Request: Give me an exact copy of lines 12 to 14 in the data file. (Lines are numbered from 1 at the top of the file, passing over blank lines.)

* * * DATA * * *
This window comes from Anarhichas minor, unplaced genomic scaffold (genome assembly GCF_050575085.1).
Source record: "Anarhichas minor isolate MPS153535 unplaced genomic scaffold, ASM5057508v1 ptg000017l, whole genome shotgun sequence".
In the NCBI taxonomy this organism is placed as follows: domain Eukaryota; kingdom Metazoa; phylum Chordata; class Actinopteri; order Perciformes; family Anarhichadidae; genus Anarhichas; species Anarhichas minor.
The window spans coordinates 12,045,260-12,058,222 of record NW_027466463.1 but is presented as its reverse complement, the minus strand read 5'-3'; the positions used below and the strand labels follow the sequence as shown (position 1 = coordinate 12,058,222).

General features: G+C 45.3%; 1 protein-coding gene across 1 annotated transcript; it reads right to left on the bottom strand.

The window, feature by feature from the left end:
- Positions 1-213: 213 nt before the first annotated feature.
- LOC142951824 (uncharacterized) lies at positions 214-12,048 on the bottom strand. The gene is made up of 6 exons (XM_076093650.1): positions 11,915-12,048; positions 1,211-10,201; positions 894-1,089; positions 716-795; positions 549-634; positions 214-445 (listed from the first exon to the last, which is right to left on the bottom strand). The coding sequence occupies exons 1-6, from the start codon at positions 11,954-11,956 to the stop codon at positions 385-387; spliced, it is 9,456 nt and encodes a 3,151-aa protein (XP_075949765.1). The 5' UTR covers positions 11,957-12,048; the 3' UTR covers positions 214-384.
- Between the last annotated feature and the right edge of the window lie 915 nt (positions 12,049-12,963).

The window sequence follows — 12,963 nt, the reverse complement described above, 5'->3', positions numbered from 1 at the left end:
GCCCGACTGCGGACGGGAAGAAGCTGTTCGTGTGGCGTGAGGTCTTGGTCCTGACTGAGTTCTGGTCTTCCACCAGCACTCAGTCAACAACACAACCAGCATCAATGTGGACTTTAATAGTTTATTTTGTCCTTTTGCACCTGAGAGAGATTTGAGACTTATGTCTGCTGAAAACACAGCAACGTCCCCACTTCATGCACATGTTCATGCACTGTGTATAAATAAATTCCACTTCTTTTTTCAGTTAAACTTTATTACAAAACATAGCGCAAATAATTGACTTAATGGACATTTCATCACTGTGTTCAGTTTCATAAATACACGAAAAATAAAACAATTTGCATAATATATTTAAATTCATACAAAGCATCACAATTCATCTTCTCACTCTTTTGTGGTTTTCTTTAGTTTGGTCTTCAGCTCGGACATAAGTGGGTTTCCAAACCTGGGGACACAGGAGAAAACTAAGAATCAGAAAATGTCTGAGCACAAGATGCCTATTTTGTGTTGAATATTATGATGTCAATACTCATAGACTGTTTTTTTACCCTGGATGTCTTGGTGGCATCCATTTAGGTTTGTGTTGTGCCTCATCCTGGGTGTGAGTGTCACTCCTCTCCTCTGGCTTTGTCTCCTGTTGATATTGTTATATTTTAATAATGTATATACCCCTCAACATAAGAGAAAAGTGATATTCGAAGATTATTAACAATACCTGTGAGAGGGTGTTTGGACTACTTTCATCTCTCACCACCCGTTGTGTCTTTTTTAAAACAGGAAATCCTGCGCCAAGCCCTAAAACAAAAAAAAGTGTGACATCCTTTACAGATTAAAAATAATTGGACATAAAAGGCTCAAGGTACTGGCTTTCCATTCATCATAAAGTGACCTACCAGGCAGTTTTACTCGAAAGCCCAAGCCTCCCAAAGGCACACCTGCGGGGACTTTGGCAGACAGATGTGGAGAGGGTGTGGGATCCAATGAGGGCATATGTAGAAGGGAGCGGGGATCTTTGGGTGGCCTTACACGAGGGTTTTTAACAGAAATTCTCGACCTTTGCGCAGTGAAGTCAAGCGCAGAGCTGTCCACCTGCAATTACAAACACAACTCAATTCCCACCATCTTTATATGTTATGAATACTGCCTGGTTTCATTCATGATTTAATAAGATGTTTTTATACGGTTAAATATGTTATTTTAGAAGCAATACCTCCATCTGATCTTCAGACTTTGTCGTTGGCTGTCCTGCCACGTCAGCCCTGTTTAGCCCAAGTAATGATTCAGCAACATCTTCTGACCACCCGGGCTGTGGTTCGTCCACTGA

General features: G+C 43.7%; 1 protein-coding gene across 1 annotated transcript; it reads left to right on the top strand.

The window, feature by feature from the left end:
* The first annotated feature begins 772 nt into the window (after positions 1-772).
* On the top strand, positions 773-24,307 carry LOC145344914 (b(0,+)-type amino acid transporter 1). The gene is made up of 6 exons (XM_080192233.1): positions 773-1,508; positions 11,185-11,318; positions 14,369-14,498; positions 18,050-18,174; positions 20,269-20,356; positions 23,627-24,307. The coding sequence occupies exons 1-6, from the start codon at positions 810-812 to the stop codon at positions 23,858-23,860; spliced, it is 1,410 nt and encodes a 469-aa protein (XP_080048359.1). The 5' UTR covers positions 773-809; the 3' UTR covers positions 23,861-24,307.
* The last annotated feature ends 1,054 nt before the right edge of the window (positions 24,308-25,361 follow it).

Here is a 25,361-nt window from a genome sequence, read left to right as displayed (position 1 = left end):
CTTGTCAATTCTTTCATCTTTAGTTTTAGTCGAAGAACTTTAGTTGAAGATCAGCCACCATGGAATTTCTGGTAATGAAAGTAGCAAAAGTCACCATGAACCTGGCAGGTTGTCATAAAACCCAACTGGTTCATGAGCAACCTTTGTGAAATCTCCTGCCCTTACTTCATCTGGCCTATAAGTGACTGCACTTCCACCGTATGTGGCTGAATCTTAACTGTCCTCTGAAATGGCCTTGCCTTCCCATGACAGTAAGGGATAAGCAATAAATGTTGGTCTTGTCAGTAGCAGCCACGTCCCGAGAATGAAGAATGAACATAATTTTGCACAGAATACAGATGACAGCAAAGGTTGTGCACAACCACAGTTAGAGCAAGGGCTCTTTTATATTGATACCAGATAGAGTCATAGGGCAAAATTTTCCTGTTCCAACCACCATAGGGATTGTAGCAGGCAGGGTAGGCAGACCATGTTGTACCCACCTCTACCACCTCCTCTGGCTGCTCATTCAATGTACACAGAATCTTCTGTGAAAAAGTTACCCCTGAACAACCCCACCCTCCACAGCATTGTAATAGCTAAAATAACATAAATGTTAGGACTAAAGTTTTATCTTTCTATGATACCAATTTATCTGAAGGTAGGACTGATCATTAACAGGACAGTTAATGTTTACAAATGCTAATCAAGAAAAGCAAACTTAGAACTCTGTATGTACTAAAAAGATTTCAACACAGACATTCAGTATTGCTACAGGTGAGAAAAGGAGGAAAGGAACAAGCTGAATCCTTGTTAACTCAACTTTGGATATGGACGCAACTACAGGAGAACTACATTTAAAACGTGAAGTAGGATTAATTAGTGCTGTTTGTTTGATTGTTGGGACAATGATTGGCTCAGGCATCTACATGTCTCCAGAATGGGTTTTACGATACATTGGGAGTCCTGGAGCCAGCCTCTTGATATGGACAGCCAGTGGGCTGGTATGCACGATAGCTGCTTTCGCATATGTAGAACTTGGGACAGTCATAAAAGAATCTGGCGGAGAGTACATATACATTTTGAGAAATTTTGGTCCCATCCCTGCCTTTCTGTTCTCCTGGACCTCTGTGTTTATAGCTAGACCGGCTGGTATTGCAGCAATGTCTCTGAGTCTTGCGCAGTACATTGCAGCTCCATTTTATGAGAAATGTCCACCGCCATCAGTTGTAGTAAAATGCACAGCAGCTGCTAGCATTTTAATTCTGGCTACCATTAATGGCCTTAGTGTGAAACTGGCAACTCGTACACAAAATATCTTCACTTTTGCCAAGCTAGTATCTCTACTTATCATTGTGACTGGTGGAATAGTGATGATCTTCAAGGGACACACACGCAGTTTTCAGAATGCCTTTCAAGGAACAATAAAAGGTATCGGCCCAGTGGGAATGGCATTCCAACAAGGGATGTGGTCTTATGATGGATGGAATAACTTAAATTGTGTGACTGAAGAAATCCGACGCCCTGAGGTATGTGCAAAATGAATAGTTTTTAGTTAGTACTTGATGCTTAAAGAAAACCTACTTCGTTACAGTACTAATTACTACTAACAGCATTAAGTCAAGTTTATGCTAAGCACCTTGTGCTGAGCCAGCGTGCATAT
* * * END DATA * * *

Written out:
General features: G+C 43.7%; 1 protein-coding gene across 1 annotated transcript; it reads left to right on the top strand.

The window, feature by feature from the left end:
* The first annotated feature begins 772 nt into the window (after positions 1-772).